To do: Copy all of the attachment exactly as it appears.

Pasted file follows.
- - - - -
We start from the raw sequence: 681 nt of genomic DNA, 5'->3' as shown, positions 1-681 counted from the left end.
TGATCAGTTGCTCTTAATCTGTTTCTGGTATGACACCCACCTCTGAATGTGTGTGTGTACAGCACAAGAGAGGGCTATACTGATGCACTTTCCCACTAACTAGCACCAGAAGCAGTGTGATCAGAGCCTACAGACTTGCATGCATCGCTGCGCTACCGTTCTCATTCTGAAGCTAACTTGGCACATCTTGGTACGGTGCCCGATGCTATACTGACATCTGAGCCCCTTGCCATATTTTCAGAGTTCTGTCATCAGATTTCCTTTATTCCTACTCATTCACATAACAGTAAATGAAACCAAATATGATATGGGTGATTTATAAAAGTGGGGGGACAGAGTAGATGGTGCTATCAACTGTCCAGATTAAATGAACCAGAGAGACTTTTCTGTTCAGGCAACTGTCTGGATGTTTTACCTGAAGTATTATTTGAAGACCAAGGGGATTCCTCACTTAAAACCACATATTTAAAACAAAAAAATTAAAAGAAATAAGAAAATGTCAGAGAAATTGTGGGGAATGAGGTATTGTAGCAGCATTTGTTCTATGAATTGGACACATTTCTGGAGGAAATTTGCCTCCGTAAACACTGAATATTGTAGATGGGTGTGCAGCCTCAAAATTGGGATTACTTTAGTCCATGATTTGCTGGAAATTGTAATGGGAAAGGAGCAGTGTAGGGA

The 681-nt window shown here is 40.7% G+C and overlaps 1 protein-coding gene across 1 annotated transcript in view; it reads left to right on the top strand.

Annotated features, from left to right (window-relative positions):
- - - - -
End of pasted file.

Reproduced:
We start from the raw sequence: 681 nt of genomic DNA, 5'->3' as shown, positions 1-681 counted from the left end.
TGATCAGTTGCTCTTAATCTGTTTCTGGTATGACACCCACCTCTGAATGTGTGTGTGTACAGCACAAGAGAGGGCTATACTGATGCACTTTCCCACTAACTAGCACCAGAAGCAGTGTGATCAGAGCCTACAGACTTGCATGCATCGCTGCGCTACCGTTCTCATTCTGAAGCTAACTTGGCACATCTTGGTACGGTGCCCGATGCTATACTGACATCTGAGCCCCTTGCCATATTTTCAGAGTTCTGTCATCAGATTTCCTTTATTCCTACTCATTCACATAACAGTAAATGAAACCAAATATGATATGGGTGATTTATAAAAGTGGGGGGACAGAGTAGATGGTGCTATCAACTGTCCAGATTAAATGAACCAGAGAGACTTTTCTGTTCAGGCAACTGTCTGGATGTTTTACCTGAAGTATTATTTGAAGACCAAGGGGATTCCTCACTTAAAACCACATATTTAAAACAAAAAAATTAAAAGAAATAAGAAAATGTCAGAGAAATTGTGGGGAATGAGGTATTGTAGCAGCATTTGTTCTATGAATTGGACACATTTCTGGAGGAAATTTGCCTCCGTAAACACTGAATATTGTAGATGGGTGTGCAGCCTCAAAATTGGGATTACTTTAGTCCATGATTTGCTGGAAATTGTAATGGGAAAGGAGCAGTGTAGGGA

The 681-nt window shown here is 40.7% G+C and overlaps 1 protein-coding gene across 1 annotated transcript in view; it reads left to right on the top strand.

Annotated features, from left to right (window-relative positions):